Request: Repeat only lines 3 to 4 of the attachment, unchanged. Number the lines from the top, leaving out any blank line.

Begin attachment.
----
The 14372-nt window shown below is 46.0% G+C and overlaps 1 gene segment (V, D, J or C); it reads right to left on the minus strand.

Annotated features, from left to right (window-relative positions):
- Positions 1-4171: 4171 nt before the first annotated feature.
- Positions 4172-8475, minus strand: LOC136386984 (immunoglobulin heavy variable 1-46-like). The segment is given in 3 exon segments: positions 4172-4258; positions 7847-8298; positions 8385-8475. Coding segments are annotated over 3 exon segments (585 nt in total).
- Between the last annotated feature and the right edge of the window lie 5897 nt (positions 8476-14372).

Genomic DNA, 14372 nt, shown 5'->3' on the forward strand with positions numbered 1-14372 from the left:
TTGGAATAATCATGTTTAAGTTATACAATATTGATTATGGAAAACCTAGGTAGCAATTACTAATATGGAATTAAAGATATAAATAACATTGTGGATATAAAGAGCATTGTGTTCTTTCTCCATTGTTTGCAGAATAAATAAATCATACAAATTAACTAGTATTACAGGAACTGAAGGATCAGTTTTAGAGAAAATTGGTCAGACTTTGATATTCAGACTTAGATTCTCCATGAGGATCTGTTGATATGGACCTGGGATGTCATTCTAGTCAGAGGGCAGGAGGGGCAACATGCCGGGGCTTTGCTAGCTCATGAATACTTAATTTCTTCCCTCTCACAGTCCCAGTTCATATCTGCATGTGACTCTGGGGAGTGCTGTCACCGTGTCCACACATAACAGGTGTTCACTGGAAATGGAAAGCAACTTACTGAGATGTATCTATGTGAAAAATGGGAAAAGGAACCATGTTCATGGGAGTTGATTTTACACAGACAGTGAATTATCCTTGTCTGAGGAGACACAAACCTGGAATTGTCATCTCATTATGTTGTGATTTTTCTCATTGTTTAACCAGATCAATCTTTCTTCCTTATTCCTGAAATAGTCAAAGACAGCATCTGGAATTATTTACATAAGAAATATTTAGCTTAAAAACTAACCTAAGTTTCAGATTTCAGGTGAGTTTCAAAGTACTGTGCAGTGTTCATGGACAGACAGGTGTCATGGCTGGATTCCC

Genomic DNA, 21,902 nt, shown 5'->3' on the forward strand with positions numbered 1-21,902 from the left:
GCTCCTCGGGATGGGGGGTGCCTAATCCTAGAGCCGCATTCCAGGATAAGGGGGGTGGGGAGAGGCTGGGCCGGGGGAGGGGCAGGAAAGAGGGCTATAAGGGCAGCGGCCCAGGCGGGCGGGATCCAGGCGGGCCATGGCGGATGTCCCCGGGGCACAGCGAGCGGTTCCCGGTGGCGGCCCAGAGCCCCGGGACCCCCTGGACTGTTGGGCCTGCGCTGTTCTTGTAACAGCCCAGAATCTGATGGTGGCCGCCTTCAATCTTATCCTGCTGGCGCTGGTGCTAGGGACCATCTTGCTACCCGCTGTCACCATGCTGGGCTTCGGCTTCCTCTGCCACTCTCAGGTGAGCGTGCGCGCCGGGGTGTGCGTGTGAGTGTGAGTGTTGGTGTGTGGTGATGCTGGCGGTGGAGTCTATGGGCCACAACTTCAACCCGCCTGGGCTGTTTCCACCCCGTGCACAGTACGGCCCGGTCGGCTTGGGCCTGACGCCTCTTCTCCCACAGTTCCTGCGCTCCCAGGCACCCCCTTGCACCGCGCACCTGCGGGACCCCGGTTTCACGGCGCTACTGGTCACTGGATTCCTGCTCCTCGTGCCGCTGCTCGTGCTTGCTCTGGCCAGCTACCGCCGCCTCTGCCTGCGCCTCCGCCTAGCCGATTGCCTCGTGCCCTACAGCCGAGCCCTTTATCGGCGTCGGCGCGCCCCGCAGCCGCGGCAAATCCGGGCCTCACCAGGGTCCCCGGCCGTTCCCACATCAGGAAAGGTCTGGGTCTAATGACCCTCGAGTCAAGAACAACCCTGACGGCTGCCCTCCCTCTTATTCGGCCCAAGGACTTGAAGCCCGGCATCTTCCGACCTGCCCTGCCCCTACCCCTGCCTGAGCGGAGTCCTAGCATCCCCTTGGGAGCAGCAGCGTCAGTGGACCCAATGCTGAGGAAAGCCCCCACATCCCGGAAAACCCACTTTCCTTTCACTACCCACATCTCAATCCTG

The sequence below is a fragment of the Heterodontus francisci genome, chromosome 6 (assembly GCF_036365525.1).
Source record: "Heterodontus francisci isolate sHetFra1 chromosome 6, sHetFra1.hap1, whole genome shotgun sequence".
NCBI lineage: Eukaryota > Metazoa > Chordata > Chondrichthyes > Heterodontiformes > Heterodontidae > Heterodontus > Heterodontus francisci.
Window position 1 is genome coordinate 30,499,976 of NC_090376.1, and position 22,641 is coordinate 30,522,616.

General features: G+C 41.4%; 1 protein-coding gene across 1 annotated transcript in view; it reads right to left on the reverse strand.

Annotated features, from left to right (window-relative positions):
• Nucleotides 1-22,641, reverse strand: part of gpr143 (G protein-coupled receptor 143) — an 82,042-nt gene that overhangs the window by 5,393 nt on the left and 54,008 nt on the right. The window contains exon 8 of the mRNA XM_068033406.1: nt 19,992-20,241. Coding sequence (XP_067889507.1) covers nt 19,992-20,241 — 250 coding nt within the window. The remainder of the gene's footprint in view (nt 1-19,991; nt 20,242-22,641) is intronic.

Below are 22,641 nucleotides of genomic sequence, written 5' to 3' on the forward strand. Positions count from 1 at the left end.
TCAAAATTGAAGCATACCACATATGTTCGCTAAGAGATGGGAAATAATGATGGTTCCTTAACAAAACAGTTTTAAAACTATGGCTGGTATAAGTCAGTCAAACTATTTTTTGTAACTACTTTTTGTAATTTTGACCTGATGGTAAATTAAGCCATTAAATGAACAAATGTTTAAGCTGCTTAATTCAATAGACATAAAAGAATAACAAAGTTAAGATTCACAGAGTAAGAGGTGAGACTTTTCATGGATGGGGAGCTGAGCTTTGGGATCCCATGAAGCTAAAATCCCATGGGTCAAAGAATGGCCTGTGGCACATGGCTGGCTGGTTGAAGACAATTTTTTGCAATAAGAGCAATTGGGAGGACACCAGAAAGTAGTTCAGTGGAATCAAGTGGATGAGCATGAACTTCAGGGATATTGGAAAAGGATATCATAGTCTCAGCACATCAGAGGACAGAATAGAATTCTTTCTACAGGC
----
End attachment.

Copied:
- Positions 1-4171: 4171 nt before the first annotated feature.
- Positions 4172-8475, minus strand: LOC136386984 (immunoglobulin heavy variable 1-46-like). The segment is given in 3 exon segments: positions 4172-4258; positions 7847-8298; positions 8385-8475. Coding segments are annotated over 3 exon segments (585 nt in total).